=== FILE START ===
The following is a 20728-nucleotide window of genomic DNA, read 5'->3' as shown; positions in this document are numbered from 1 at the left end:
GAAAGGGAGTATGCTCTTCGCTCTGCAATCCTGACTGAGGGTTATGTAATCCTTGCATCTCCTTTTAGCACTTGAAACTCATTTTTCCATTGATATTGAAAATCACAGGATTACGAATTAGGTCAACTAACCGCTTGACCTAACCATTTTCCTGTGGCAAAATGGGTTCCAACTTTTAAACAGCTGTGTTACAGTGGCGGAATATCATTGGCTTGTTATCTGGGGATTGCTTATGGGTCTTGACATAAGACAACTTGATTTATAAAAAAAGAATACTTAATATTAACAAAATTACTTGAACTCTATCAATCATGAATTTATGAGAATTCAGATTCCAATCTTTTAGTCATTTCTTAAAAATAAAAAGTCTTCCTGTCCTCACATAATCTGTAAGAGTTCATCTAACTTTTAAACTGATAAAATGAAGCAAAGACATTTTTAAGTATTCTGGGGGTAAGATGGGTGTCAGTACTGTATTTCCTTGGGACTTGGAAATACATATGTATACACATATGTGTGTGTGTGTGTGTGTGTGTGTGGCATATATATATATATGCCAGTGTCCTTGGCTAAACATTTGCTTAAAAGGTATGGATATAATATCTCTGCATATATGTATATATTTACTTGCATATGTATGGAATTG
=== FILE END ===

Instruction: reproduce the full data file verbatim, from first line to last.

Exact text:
The following is a 20728-nucleotide window of genomic DNA, read 5'->3' as shown; positions in this document are numbered from 1 at the left end:
GAAAGGGAGTATGCTCTTCGCTCTGCAATCCTGACTGAGGGTTATGTAATCCTTGCATCTCCTTTTAGCACTTGAAACTCATTTTTCCATTGATATTGAAAATCACAGGATTACGAATTAGGTCAACTAACCGCTTGACCTAACCATTTTCCTGTGGCAAAATGGGTTCCAACTTTTAAACAGCTGTGTTACAGTGGCGGAATATCATTGGCTTGTTATCTGGGGATTGCTTATGGGTCTTGACATAAGACAACTTGATTTATAAAAAAAGAATACTTAATATTAACAAAATTACTTGAACTCTATCAATCATGAATTTATGAGAATTCAGATTCCAATCTTTTAGTCATTTCTTAAAAATAAAAAGTCTTCCTGTCCTCACATAATCTGTAAGAGTTCATCTAACTTTTAAACTGATAAAATGAAGCAAAGACATTTTTAAGTATTCTGGGGGTAAGATGGGTGTCAGTACTGTATTTCCTTGGGACTTGGAAATACATATGTATACACATATGTGTGTGTGTGTGTGTGTGTGTGTGGCATATATATATATATGCCAGTGTCCTTGGCTAAACATTTGCTTAAAAGGTATGGATATAATATCTCTGCATATATGTATATATTTACTTGCATATGTATGGAATTG